Protesting farmers call for ‘Bharat Bandh’ on Dec 8

New Delhi: Hardening their position ahead of the fifth round of talks with the government, agitating farmers on Friday announced a ‘Bharat Bandh’ on December 8 and threatened to occupy toll plazas on that day.

Addressing a press conference, farmer leader Gurnam Singh Chadoni said if the Centre does not accept their demands during Saturday’s talks, they will intensify their agitation against the new farm laws.

“In our meeting today, we have decided to give a ‘Bharat Bandh’ call on December 8 during which we will also occupy all toll plazas,” said Harinder Singh Lakhwal, general secretary of Bharatiya Kisan Union.

“We have planned to block all roads leading to Delhi in the coming days if new farm laws are not scrapped,” he also said.

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He said that farmers will protest against the central government and the corporate houses and burn their effigies on December 5, adding that on December 7, sportspersons will return their medals in solidarity with the farmers.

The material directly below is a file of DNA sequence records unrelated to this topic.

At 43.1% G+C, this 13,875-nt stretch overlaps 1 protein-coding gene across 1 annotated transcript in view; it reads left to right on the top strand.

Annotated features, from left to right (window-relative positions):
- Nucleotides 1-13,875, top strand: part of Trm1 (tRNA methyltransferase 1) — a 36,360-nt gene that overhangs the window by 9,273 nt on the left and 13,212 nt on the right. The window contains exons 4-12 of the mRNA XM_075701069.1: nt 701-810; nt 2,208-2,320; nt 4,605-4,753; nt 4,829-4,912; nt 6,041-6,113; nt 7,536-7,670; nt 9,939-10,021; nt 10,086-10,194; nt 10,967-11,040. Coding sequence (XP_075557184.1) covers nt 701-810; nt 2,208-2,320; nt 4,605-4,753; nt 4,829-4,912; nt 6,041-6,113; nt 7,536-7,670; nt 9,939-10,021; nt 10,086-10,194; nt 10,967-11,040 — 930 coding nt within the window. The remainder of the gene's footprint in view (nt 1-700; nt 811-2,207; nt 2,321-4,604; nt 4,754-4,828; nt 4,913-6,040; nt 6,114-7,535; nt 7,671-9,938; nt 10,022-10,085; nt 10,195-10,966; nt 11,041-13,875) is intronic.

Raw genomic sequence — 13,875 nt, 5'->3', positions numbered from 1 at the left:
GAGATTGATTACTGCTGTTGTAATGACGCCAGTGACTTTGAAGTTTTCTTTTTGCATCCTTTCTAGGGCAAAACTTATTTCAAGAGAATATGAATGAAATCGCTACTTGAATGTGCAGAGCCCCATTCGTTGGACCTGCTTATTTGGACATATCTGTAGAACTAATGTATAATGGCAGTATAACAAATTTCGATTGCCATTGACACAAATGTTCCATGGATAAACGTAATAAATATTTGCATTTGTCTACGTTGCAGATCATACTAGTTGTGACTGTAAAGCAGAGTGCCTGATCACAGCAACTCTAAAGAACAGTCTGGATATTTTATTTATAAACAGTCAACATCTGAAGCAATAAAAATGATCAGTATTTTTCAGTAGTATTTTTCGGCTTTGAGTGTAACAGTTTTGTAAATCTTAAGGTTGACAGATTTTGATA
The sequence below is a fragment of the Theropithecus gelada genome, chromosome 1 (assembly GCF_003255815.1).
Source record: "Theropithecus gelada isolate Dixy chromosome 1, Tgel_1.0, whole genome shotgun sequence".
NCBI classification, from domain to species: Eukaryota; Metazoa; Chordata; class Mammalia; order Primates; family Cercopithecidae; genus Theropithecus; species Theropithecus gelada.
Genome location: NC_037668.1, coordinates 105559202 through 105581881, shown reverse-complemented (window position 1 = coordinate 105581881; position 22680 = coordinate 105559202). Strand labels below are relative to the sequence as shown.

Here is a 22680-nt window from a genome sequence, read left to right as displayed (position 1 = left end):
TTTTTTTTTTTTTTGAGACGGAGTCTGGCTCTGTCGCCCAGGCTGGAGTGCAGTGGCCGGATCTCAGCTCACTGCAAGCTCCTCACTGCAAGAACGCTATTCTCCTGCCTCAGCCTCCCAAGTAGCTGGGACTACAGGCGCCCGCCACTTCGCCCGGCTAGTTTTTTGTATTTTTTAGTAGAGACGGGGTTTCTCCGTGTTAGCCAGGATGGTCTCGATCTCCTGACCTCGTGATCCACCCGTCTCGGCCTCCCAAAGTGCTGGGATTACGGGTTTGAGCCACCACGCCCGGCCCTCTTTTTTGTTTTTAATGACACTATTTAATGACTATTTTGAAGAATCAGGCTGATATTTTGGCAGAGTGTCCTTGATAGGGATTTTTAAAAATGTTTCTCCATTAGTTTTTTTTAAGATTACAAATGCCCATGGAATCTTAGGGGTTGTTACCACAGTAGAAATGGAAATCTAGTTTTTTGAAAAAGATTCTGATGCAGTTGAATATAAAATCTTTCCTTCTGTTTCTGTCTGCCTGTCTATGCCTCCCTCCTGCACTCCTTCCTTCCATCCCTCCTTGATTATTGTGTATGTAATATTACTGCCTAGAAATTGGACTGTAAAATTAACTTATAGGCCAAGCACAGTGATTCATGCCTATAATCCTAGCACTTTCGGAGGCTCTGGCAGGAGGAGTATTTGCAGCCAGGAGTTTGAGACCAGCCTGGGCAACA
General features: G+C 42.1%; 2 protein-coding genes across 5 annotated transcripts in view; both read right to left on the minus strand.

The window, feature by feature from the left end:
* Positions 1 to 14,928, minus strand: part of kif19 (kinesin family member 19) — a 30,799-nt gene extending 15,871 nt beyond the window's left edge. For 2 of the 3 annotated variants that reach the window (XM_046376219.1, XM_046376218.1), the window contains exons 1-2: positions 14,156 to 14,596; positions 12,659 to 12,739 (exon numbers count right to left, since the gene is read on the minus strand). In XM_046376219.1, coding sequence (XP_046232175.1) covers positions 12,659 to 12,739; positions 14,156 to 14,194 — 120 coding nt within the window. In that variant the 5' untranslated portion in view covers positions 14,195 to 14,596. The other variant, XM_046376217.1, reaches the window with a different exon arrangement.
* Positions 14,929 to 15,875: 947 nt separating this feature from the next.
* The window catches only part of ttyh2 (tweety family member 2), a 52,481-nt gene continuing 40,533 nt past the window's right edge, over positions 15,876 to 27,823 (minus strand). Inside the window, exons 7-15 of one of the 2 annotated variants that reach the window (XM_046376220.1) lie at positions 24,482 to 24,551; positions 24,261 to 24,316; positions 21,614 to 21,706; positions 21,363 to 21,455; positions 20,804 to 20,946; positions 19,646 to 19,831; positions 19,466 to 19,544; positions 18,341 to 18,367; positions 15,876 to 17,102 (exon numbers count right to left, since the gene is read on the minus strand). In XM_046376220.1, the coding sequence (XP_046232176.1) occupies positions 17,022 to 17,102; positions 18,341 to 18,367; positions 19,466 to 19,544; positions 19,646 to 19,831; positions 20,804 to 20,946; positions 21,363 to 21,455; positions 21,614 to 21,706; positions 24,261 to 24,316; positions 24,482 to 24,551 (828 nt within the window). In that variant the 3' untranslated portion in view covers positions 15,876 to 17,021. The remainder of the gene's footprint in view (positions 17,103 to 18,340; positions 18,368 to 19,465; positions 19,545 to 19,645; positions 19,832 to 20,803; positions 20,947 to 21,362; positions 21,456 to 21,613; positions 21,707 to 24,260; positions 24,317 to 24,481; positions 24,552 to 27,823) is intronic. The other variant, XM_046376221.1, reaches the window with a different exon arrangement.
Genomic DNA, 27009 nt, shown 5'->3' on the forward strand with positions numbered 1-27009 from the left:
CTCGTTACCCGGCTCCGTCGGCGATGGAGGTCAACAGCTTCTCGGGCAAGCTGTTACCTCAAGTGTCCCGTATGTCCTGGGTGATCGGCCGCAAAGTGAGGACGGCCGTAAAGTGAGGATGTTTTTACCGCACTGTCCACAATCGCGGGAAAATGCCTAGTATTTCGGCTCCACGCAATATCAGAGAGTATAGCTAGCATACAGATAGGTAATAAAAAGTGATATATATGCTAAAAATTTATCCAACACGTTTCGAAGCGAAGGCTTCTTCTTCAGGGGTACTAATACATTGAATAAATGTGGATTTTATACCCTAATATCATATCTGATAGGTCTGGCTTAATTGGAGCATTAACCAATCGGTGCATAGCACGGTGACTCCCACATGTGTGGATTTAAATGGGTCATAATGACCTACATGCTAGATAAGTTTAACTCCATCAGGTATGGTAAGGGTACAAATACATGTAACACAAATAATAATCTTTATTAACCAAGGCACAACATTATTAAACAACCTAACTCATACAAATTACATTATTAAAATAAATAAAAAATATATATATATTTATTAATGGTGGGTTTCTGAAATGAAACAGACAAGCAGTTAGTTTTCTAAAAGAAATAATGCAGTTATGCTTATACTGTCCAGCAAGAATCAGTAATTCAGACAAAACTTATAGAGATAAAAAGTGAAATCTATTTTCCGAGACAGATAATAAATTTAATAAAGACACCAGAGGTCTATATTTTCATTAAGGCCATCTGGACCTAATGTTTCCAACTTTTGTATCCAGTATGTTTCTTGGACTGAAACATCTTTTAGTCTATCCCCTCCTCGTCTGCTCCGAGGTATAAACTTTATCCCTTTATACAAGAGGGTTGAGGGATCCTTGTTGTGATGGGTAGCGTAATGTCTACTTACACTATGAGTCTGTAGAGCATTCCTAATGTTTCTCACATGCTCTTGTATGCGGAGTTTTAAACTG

However, Lakhwal did not divulge the names and number of sportspersons who would be returning their medals.

During the press conference, there were also farmer leaders from Rajasthan, Telangana, Rajasthan, Maharashtra, Rajsthan and other states.

Farmer leaders reiterated their demands that the Centre call a special session of Parliament to repeal the new farm laws, adding that the protestors did not want amendments to the news laws but their scrapping.

Delhi’s border points remained choked as thousands of farmers from Haryana, Punjab, and other states held demonstrations for the ninth consecutive day, after talks with the government failed to yield any resolution on Thursday.

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Rajasthan farmer leader Ranjeet Singh Raju said that this ongoing agitation belongs to all farmers of the country and added that the government will be entirely responsible if it does not sense public sentiments over the issue and anything happens due to this.

The farmer community has expressed apprehension that the new laws are “anti-farmer”, and would pave the way for dismantling of the minimum support price system, leaving them at the “mercy” of big corporations.

However, the government has maintained that the new laws will bring farmers better opportunities and usher in new technologies in agriculture.

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